Non-JIA childhood uveitis rare, says study
Childhood uveitis not associated with juvenile idiopathic arthritis (JIA) seems to occur very rarely, a recent study has found.
Through the British and Scottish Ophthalmological Surveillance Units, the researchers identified 80 children (aged 0–16 years; 52 percent boys) who had been newly diagnosed with uni- or bilateral uveitis but had no known JIA or ocular trauma. The resulting annual incidence of non-JIA uveitis was 0.66 per 100,000.
Presenting at a median age of 10 years, majority (72.9 percent) had bilateral uveitis, with the most common symptoms being red eye (54 percent), painful eye (42 percent), reduced vision (39 percent), and photophobia (12 percent). Four children had asymptomatic uveitis caught only on routine eye examinations.
The median best corrected visual acuity in the worse eye was 0.3 logMAR, which improved to 0.1 after 1 year. None of the participants were eligible for sight-impairment certification.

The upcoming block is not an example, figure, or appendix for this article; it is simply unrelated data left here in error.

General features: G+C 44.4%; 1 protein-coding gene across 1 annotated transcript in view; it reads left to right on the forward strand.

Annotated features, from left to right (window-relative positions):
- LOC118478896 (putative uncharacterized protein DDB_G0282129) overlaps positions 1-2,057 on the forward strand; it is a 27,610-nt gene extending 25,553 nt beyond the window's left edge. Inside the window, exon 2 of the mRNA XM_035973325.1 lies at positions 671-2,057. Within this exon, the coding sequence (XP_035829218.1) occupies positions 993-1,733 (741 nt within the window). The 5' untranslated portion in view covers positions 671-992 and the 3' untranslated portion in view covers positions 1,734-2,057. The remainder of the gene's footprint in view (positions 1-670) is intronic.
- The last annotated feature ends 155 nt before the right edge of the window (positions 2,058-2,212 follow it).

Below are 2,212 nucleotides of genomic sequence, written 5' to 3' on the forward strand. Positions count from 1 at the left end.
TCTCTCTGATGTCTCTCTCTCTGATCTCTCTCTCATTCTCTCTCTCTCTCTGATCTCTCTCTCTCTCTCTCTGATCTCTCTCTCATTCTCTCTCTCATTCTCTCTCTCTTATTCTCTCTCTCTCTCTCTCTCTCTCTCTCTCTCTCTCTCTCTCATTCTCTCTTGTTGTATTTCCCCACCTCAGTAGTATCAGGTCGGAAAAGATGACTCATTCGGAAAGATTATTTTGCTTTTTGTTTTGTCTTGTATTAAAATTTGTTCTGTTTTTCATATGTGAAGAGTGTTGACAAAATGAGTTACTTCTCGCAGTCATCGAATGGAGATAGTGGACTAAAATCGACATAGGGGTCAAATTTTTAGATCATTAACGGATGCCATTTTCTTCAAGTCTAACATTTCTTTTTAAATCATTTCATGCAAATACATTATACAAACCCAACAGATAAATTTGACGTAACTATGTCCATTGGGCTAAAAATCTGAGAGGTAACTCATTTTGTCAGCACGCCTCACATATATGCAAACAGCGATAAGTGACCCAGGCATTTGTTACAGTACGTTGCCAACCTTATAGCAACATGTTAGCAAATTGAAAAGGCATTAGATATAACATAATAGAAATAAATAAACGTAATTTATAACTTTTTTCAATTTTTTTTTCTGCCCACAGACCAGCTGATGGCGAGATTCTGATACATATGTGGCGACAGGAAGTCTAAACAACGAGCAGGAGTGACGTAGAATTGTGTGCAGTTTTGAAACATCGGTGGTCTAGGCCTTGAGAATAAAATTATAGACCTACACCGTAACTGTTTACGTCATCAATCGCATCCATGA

Topical corticosteroids were the most commonly used treatment (87 percent), while two participants received nonsteroidal topical medications. Meanwhile, systemic treatment was initiated in 32 percent of patients, and 16 percent were subjected to invasive procedures. Notably, six patients (10 percent) received no treatment.
At 1 year, 73 percent remained on topical treatment and 65 percent on systemic treatment. Despite ongoing management, 46 percent still showed intraocular inflammation. Regardless, outcomes were generally favourable, with only four children showing worse vision at 1 year vs baseline.
“Ultimately the aim is to prevent or minimize ocular inflammation, to reduce the risks of permanent visual impairment. All children with noninfectious uveitis should have a full paediatric rheumatology review to ensure that there is no concurrent joint involvement before making a diagnosis of non-JIA uveitis,” the researchers said.